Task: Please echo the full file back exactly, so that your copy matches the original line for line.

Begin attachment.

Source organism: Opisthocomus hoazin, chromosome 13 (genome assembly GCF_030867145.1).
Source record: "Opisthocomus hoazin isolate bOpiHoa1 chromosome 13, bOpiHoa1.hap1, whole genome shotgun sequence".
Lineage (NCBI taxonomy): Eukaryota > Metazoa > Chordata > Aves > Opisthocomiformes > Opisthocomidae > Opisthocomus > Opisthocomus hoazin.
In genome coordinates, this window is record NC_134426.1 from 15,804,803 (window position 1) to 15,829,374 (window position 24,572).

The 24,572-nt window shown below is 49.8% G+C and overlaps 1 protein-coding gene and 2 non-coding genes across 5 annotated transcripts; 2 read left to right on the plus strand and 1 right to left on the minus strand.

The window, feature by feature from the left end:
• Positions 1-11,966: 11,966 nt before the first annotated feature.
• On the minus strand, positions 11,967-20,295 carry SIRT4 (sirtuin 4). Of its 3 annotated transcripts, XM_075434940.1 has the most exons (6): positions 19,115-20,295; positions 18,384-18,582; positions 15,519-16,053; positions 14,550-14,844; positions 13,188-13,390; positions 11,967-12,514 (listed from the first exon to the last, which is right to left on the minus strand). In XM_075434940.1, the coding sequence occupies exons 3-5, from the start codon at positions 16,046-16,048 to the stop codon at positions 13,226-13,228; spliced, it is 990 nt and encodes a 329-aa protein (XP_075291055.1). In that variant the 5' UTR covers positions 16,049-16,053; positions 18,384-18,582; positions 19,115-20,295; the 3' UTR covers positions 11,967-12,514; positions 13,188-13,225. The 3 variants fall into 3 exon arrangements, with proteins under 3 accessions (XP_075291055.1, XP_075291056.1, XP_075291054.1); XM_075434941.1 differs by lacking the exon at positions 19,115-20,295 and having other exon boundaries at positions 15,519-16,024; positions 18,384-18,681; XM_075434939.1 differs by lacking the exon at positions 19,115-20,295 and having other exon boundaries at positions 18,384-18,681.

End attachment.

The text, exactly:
Source organism: Opisthocomus hoazin, chromosome 13 (genome assembly GCF_030867145.1).
Source record: "Opisthocomus hoazin isolate bOpiHoa1 chromosome 13, bOpiHoa1.hap1, whole genome shotgun sequence".
Lineage (NCBI taxonomy): Eukaryota > Metazoa > Chordata > Aves > Opisthocomiformes > Opisthocomidae > Opisthocomus > Opisthocomus hoazin.
In genome coordinates, this window is record NC_134426.1 from 15,804,803 (window position 1) to 15,829,374 (window position 24,572).

The 24,572-nt window shown below is 49.8% G+C and overlaps 1 protein-coding gene and 2 non-coding genes across 5 annotated transcripts; 2 read left to right on the plus strand and 1 right to left on the minus strand.

The window, feature by feature from the left end:
• Positions 1-11,966: 11,966 nt before the first annotated feature.
• On the minus strand, positions 11,967-20,295 carry SIRT4 (sirtuin 4). Of its 3 annotated transcripts, XM_075434940.1 has the most exons (6): positions 19,115-20,295; positions 18,384-18,582; positions 15,519-16,053; positions 14,550-14,844; positions 13,188-13,390; positions 11,967-12,514 (listed from the first exon to the last, which is right to left on the minus strand). In XM_075434940.1, the coding sequence occupies exons 3-5, from the start codon at positions 16,046-16,048 to the stop codon at positions 13,226-13,228; spliced, it is 990 nt and encodes a 329-aa protein (XP_075291055.1). In that variant the 5' UTR covers positions 16,049-16,053; positions 18,384-18,582; positions 19,115-20,295; the 3' UTR covers positions 11,967-12,514; positions 13,188-13,225. The 3 variants fall into 3 exon arrangements, with proteins under 3 accessions (XP_075291055.1, XP_075291056.1, XP_075291054.1); XM_075434941.1 differs by lacking the exon at positions 19,115-20,295 and having other exon boundaries at positions 15,519-16,024; positions 18,384-18,681; XM_075434939.1 differs by lacking the exon at positions 19,115-20,295 and having other exon boundaries at positions 18,384-18,681.